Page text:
We were sharply brought back to reality on arriving in steamy Denpasar Airport with its military presence, dogs and harshly shouted instructions. And then, just as suddenly, we were in a car being whisked away to our resort in Nusa Dua.
After our car had been searched for explosives we walked up some low steps that led to a foyer, which evoked the peace of a cool rainforest. Thin wooden columns stretched like tall trees towards a ceiling painted with mystical Balinese scenes. All around us, water ran over pale green stones, whispering like a stream.
As we crossed the threshold a sonorous gong sounded once, and then again, welcoming us to Melia Bali.
After we had unpacked, we walked to the poolside restaurant for a seafood pizza and icy pina coladas in coconut shells (the drinks would get bigger and stronger every day as our friendship with the bartender grew.) On our way back to the room we had to skirt the edge of the tropical pool – in darkness now. We couldn’t resist – we slipped out of our clothes and slid silently into the warm water. There we floated under the frangipani trees.
It was still dark when we woke the next morning so we decided on a dawn swim. We went down to the beach, walking along the sand towards the east.
The sun turned the pale green water pink with darker bands where the sand rose up to kiss the surface. Balinese fishermen waded in the shallows. We followed a path up to a Hindu temple on the cliff top where we sat in silence, watching the world come to life.
After a breakfast of nasi goreng, a typical dish of fried rice with an egg broken over the top served with chili sauce, satay sticks, fried chicken and grilled prawns, we walked to the markets. It was so hot. Two young men on motorcycles gave us a ride home. We whizzed through the traffic tightly clutching our parcels. In retrospect, holding onto our drivers would have been a better idea.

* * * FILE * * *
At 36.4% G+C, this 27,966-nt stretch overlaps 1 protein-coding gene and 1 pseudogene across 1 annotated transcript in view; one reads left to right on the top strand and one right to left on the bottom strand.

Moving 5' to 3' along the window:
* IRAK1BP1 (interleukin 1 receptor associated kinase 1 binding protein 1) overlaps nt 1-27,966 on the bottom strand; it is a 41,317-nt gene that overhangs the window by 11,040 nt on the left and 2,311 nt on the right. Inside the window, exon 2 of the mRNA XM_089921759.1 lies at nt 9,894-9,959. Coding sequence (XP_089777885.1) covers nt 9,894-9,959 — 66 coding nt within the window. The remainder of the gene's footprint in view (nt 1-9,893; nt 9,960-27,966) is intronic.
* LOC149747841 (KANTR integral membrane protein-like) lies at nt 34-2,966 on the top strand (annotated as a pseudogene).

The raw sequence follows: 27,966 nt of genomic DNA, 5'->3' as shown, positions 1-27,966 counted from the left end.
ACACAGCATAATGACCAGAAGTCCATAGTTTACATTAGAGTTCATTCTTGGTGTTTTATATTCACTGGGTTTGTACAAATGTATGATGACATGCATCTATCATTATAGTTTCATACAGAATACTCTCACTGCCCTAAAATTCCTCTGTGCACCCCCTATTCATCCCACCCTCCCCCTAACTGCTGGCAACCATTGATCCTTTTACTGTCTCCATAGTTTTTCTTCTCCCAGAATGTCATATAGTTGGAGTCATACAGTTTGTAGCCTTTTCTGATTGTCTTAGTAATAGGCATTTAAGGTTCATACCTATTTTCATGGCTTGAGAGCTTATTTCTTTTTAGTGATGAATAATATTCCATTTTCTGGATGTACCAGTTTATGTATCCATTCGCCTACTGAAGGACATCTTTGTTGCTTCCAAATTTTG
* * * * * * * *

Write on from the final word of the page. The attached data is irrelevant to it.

This pretty much formed the pattern of our days. As we walked between the resort and the market the young men leaning against their motorbikes would call to us offering rides. Fi would cheerfully call back “jalan-jalan” to indicate we were walking simply for the pleasure of it. In an age-old game, stall holders along the way would smile broadly and entreat me to come and buy from them. I would smile back and sing “only looking”.
By our third day, no matter where we went in Nusa Dua, someone would inevitably wave and call out “Hey, it’s Jalan-Jalan and Only Looking!”
Life went on in Bali after the Sari Club bombing, although everyone felt sharply the decline in tourism. Wherever we went these beautiful gentle people would ask if we were Australian. “We are so sorry – so sorry,” they would tell us sadly.
Towards the end of our stay we hitched a ride over to Jimbaran Bay where seafood restaurants line the beach. We chose prawns to be grilled, mussels with garlic, snapper, and lightly fried calamari, all fresh off the boat. It cost almost nothing.
Then we were led to our table in the sand. The legs of my chair sank deep. The waitress lit our candle and its soft light shone out in the night, joining the other flickering flames all along the beach. The fragrant air was warm and still. Waves broke gently a short distance away and, to the side, a vendor selling grilled corn on the cob adjusted his kerosene lantern.
I thought about the hundreds of people who died in such fear and pain further along this beach and felt a great sadness.
Musicians started moving from table to table. When they reached ours I asked if they knew John Lennon’s “Imagine”. It was one of those moments where time stood still. All the tables fell silent as their perfect harmonies filled the air. On that beautiful beach, on this beautiful island, we all sent a message of peace out into the world.